• 3 days Nuclear Bomb = Nuclear War: Saudi Arabia Will Develop Nuclear Bomb If Iran Does
  • 3 days Statoil Changes Name
  • 3 days Tillerson just sacked ... how will market react?
  • 2 days Russian hackers targeted American energy grid
  • 2 days Is $71 As Good As It Gets For Oil Bulls This Year?
  • 3 days Petrobras Narrows 2017 Loss, Net Debt Falls Below $85bn
  • 3 days Proton battery-alternative for lithium?
  • 3 days Ford Recalls 1.38 Million Vehicles (North America) For Loose Steering Wheel Bolt
  • 2 days Oil Boom Will Help Ghana To Be One Of The Fastest Growing¨Economies By 2018!
  • 2 days Country With Biggest Oil Reserves Biggest Threat to World Economy
  • 3 days I vote for Exxon
  • 2 days HAPPY RIG COUNT DAY!!
  • 3 days UK vs. Russia - Britain Expels 23 Russian Diplomats Over Chemical Attack On Ex-Spy.
  • 3 days Why is gold soooo boring?
  • 3 days South Korea Would Suspend Five Coal - Fire Power Plants.
  • 2 days Spotify to file $1 billion IPO

Shale Drillers To Lose At Sub-$50 Oil


Shale oil and gas producers need WTI prices at least US$50 oil to be able to see significant returns, analysts from Moody’s said in a research note today. For natural gas, the minimum price level to ensure reasonable profitability is US$3 per MMBtu, the analysts said.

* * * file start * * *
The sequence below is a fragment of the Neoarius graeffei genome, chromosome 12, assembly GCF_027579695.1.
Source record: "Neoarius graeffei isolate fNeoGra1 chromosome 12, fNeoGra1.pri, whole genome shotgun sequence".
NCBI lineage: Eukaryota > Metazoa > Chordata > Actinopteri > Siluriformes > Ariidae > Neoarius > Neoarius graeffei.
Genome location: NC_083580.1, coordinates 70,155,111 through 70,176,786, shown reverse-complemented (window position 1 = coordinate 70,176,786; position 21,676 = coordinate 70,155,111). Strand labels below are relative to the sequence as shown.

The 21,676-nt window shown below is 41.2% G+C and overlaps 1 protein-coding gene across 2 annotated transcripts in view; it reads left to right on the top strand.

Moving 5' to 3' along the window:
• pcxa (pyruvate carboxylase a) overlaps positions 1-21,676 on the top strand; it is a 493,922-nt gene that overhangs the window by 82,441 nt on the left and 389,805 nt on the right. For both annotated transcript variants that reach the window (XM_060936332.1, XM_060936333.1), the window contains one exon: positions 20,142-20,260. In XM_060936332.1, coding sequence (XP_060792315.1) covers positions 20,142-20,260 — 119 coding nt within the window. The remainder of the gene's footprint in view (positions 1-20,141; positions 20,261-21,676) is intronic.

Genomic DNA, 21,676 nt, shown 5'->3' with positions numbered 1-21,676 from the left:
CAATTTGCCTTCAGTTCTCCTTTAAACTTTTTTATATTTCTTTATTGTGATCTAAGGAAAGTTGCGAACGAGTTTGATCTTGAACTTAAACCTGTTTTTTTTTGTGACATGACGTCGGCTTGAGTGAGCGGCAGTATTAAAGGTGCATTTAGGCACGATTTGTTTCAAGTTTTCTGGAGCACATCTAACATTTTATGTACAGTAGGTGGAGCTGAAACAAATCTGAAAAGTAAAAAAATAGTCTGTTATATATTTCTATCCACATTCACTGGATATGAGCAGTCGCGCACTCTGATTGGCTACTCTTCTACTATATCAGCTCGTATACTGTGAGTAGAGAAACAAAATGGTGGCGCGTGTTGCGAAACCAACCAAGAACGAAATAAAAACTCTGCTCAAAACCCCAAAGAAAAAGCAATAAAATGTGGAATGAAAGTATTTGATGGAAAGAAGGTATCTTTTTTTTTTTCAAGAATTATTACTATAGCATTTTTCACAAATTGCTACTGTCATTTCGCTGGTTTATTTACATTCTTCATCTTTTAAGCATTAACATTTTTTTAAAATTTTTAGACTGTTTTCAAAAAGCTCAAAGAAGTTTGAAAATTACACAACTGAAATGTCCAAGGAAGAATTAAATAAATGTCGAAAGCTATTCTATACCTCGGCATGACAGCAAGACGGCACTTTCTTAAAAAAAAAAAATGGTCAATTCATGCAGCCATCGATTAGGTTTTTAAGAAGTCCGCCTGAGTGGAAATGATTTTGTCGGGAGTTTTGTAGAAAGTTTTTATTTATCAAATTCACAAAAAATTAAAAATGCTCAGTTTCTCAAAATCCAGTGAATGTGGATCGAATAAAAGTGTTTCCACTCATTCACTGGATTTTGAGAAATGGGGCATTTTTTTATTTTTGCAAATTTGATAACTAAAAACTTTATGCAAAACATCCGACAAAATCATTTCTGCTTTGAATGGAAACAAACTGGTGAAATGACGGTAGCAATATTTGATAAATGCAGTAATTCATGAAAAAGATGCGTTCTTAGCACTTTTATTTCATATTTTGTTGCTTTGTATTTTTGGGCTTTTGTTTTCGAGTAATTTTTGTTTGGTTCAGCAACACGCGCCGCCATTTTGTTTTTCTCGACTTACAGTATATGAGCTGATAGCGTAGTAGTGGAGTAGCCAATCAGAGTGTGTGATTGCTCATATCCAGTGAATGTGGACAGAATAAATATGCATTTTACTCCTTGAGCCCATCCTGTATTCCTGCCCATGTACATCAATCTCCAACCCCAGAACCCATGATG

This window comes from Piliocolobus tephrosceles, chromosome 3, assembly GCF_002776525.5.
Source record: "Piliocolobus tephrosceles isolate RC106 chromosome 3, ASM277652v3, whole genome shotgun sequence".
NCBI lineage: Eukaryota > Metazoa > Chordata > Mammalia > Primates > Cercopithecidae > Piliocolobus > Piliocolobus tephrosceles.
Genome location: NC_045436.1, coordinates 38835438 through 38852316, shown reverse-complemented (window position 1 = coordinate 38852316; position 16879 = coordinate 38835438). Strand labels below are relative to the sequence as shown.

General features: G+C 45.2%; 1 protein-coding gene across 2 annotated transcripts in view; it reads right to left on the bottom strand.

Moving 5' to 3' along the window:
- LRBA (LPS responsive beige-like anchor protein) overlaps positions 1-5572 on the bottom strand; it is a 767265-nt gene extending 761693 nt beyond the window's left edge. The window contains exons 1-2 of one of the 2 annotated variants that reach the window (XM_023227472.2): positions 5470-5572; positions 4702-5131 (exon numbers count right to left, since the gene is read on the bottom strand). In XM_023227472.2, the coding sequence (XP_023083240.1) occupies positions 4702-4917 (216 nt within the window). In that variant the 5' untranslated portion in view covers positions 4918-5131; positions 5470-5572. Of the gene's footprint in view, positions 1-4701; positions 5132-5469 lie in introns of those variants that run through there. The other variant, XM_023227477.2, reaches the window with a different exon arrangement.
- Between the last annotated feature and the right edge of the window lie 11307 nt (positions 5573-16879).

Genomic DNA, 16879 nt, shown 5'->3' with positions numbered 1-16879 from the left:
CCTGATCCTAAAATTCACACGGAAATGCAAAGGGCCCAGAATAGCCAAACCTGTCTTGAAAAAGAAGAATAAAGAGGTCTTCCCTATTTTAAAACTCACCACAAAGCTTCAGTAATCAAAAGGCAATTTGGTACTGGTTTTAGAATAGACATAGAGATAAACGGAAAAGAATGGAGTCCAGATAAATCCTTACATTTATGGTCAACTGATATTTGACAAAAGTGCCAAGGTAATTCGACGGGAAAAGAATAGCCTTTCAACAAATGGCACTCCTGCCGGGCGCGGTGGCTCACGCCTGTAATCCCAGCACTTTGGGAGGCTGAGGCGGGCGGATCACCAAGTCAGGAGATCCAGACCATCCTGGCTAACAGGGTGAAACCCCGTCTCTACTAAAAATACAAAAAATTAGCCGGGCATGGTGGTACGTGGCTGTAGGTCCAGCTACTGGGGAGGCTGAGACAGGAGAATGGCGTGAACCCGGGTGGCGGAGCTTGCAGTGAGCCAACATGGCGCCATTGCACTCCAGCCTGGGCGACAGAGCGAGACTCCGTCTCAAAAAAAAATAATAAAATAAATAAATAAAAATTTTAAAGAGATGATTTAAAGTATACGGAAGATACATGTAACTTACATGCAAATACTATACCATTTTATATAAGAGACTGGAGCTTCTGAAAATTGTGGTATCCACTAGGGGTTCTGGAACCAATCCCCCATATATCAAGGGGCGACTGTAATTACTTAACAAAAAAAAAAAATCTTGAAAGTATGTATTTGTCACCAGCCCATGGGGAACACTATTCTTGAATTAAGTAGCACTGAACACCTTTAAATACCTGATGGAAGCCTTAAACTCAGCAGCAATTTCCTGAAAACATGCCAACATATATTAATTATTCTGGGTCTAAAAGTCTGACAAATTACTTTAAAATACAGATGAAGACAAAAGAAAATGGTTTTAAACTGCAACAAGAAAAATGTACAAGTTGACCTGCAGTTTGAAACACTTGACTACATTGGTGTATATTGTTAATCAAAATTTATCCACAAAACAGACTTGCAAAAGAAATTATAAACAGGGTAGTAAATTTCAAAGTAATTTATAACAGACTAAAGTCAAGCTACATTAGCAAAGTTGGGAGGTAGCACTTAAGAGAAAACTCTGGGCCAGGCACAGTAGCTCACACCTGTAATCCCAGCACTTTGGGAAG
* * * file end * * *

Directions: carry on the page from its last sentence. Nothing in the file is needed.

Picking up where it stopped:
The team studied the capital efficiency indicators of 37 shale drillers, focusing on operating cash margins and the costs associated with finding and developing oil and gas resources.

Over the first eight months of the year, WTI averaged US$49.34 a barrel, while the Henry Hub price per MMBtu of natural gas was US$3. Even though WTI prices are now above US$50 a barrel, the latest price forecast from the Energy Department sees the average for this year at US$48.83 and the average for 2018 at US$49.58.

While the Moody’s analysts acknowledged the progress that shale oil and gas producers have made in reducing their production costs, they argue that there isn’t much space left to further reduce these costs. What’s more, any additional cost reduction is more likely than not to be offset by the higher prices that oilfield service providers are now charging for their services amid the higher oil prices.

The research note suggests that the hard times are not over for many shale drillers. In his report on the note, CNBC’s Tom DiChristopher notes the substantial debt load of shale drillers, and how low breakeven levels are an insufficient indicator of profitability for the very simple reason that breakeven and profit are two different things.

As the Moody’s researchers put it, E&Ps in the shale patch, like other producers, need to be able to "recover their costs, earn a meaningful return on their investments, reinvest in further development of their acreage, repay debt and reward shareholders for the risk and cyclicality associated with the industry."

By Irina Slav for Oilprice.com

More Top Reads From Oilprice.com:

Join the discussion | Back to homepage

Leave a comment

Leave a comment

Oilprice - The No. 1 Source for Oil & Energy News